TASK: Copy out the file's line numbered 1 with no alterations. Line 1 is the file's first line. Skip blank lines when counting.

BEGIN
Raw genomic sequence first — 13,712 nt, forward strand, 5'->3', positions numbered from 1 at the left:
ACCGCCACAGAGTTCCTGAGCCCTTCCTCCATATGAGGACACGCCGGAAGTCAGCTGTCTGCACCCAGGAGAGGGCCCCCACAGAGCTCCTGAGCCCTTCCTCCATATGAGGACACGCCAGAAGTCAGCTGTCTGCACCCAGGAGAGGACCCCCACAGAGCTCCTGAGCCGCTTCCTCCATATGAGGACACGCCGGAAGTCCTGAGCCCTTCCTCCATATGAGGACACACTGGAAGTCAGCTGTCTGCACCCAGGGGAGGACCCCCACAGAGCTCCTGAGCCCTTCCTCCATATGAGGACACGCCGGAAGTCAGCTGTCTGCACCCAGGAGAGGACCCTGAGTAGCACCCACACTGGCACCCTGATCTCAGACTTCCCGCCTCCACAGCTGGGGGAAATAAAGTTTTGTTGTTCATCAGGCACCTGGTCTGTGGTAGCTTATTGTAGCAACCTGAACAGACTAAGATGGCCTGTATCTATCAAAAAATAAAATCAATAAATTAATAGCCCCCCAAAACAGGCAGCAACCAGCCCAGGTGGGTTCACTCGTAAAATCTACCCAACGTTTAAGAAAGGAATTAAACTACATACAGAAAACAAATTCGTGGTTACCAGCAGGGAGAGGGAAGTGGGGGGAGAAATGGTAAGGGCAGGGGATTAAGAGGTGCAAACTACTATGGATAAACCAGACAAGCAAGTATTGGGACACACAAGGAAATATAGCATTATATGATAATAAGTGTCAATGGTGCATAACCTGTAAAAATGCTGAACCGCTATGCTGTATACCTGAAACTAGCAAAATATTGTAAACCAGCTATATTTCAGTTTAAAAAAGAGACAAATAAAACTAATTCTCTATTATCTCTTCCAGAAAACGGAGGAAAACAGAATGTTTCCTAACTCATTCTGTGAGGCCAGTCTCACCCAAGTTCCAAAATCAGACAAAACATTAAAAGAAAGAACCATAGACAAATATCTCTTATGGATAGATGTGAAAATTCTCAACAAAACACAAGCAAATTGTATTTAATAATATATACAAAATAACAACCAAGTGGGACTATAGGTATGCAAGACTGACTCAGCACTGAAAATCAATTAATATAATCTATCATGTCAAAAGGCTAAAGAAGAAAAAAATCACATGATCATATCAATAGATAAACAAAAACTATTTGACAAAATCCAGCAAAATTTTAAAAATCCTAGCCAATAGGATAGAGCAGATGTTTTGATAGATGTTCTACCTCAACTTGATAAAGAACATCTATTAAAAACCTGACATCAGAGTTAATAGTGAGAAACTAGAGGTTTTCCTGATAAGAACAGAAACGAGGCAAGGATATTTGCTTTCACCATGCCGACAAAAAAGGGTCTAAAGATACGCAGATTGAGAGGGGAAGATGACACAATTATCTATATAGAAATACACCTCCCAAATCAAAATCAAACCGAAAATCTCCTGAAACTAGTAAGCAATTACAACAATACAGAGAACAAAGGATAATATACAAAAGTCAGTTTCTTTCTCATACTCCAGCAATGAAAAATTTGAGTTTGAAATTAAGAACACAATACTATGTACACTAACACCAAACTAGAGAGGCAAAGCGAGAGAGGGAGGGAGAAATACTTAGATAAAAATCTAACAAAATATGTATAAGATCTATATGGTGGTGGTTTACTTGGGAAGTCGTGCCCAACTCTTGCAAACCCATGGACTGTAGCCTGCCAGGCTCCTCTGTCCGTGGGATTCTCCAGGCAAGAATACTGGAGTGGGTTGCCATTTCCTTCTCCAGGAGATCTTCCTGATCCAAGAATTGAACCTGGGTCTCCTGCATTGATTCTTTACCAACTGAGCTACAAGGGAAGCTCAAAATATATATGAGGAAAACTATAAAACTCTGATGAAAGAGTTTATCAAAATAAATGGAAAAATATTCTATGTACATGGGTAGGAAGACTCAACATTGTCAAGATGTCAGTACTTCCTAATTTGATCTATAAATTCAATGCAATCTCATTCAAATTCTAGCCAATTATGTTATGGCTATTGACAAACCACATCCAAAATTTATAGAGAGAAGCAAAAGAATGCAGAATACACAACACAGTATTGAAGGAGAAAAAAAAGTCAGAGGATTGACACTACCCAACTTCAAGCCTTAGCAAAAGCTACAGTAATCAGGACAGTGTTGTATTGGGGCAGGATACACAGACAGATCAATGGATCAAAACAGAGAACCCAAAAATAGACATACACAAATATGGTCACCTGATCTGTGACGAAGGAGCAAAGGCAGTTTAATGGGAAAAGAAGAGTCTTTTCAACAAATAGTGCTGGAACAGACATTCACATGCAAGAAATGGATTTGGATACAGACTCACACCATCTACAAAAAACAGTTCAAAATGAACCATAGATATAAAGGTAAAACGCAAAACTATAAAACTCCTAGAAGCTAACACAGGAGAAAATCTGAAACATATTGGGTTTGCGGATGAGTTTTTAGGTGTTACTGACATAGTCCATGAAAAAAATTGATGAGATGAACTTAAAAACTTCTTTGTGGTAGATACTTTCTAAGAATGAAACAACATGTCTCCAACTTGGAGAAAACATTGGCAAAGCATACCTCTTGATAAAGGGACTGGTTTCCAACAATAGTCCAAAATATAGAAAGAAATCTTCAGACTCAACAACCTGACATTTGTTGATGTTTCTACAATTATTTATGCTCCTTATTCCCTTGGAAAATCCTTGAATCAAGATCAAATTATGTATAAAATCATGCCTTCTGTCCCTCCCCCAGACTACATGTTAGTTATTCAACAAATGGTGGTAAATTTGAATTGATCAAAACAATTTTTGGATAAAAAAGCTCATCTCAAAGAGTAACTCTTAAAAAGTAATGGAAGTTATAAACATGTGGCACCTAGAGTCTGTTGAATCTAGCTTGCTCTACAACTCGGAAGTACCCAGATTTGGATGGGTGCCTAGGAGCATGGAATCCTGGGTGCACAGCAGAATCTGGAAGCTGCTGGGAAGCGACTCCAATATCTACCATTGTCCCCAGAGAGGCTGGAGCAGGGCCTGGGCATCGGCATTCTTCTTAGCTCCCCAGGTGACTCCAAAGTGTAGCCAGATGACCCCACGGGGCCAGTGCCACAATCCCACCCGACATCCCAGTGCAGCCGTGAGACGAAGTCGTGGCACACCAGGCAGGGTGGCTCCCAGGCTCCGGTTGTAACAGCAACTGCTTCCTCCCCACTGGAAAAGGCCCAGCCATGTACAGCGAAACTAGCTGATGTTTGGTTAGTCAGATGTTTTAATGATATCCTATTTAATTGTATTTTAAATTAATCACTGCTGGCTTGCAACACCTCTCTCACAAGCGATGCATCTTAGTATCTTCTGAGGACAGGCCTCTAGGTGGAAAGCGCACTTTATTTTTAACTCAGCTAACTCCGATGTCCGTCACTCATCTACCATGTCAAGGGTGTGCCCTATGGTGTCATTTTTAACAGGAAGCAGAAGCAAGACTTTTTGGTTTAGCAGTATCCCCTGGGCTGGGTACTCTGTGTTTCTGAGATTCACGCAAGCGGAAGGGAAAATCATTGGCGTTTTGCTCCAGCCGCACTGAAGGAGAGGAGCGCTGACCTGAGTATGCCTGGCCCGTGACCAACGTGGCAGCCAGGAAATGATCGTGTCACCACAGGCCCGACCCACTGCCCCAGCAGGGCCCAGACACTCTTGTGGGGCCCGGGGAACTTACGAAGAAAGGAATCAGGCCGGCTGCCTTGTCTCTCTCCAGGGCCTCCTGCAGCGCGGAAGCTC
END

Raw genomic sequence first — 13,712 nt, forward strand, 5'->3', positions numbered from 1 at the left: